Rāmere, te 26 o Poutūterangi
Games with a purpose
Here’s a resource with some purposeful independent activities (yes, you might read the word ‘games’ 😀) that you could give students to work on when they have a few spare moments. Please make a copy of this document.
No child is reluctant to read a story they’ve written
Many teachers have certainly found this to be true, plus other students love to read each others’ hand made books displayed proudly in the classroom library. Follow the link here to a graphic by Tara Black of Joy Cowley’s talk to picture book authors. Lots of helpful ideas for budding authors, both adults and students, in their writing journey
Students love to make paper books for their stories. This is an oldy, but a goody, where you can fold one piece of paper to create a book for publishing. Follow the link here to a step by step wiki post.
Literacy Shed – Free resources from 5-11yrs
The Literacy Shed has been available for many years now and continues to be updated regularly with new resources. Follow the link here to the free resources page available. There are some fabulous ideas to download across all aspects of literacy. The link here will take you to the Ed Shed +.
Authentic audience to inspire young writers
Have you seen the Toitoi website? Toitoi celebrates the creative spirit of young New Zealanders. They publish material with an original and authentic voice that young people can connect to and be inspired by and that reflects the cultures and experiences of life in New Zealand.
Follow the link here to learn more.
North Shore Maths Workshops for Teachers
A quick reminder of upcoming maths workshops this term – it’s not too late to register. Click here to register
Venue: Northcross Intermediate
Primary Maths Association Seminar Day
Click here to register and see full programme
Date : Saturday 27th March
Venue: Ormiston Junior College
Maths Networks of Expertise
‘Making Sense of Algebra across the Levels’ Workshop for Years 6-10
Click here for registration and workshop details.
Date: Thursday 1 April,
Venue: Learning Network NZ, Universal Drive, West Auckland
Cost: $30 includes morning tea and lunch
CORE Online Workshop for Students
iNVENTIONATOR for gifted ākonga (learners) is back! Delivered completely online, this exciting FREE event is designed for Y6-9 gifted ākonga, who want to PLAY. THINK. DESIGN. innovative solutions to real-life problems that matter.
Last year this FREE event booked up fast and places are limited, so getting in early is recommended. Six learning resources lead up to an interactive event, held over four half-days. Using ākonga strengths, with support from schools, whānau and the CORE team, ākonga work together, grow their creative and critical thinking skills and experience another level of innovation.
Professional Learning across the Kāhui Ako
Our in-school leaders have spent many hours with the across school leaders discussing, designing and implementing learning pathways and progressions. It is as a direct result of these discussions that many of the college teachers have thought about and started using learning progressions and curriculum levels. We have also discussed the value of writing across the curriculum, making connections for students when they can’t really see the connections for themselves. Below are some pictures of students using Design Thinking: ideating and prototyping for Technology. But the design and planning phase is being done in the English classroom. It is rewarding to see these kāhui ako led discussions result in some meaningful project based learning for the students.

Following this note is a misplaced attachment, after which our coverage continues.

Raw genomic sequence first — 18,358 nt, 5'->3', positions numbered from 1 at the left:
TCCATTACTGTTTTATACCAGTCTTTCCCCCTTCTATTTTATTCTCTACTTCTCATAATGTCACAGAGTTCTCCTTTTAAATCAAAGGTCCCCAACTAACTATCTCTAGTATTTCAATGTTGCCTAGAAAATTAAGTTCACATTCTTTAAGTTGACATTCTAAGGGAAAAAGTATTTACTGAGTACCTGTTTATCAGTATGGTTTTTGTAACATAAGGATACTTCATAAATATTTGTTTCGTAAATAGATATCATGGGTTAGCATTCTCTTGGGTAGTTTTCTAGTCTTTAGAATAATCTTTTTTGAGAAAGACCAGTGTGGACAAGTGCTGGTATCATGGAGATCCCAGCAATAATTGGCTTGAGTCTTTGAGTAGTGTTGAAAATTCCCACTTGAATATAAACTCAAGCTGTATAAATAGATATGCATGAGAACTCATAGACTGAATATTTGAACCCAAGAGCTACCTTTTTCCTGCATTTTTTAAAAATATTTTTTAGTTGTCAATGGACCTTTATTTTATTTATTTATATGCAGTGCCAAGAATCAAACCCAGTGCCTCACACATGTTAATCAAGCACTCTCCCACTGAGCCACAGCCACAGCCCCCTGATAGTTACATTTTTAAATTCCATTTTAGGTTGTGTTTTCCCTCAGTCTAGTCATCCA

Last Thursday/ Rāpare, Māori Leaders from across the Orewa Kāhui Ako spent the day at the marae with Kereama Nathan. New leaders, including Gregory Pierce, were welcomed with a formal pōhiri in which many of our kaiako delivered a mihimihi showing just how far we have come.
The kaupapa/ focus of the hui was to re-look at our Rautaki Reo/Language Strategy and to assess our kura and set some goals moving forward. We have had great feedback about the day and the benefits of working together with the marae. It was good to see how well many of our kura are doing in terms of seeing the fruits of the mahi that has been put into meeting the expectations of the strategy.
The Rautaki Reo/Strategy doc is full of practical steps we can take to improve our practice in the area of te ao Māori. If you would like to see the updated version of the doc follow this link.
Kupu o te Wiki – Hia
This week we introduce the prefix hia. Hia is short for hiahia which means, To desire/ need/ want. When we add hia to kai (food/ eat) we get hiakai/ hungry (desire food), when we add hia to inu (drink) we get hiainu/ thirsty (desire drink) and when we add hia to moe (sleep) we get hiamoe/ sleepy (desire sleep).
Hiakai (He-ah-kai) Hungry
Hiainu (He-ah-e-nu) Thirsty
Hiamoe (He-ah-moy) Sleepy
So when asked,
Kei te pēhea koe? (Kay teh peh-hair qwe) “How are you?”
We can reply with any of the above desire options,
Kei te hiakai ahau (Kay teh he-ah-kai ah-ho) “I’m hungry”
Kei te pēhea koe?
Kei te hiakai ahua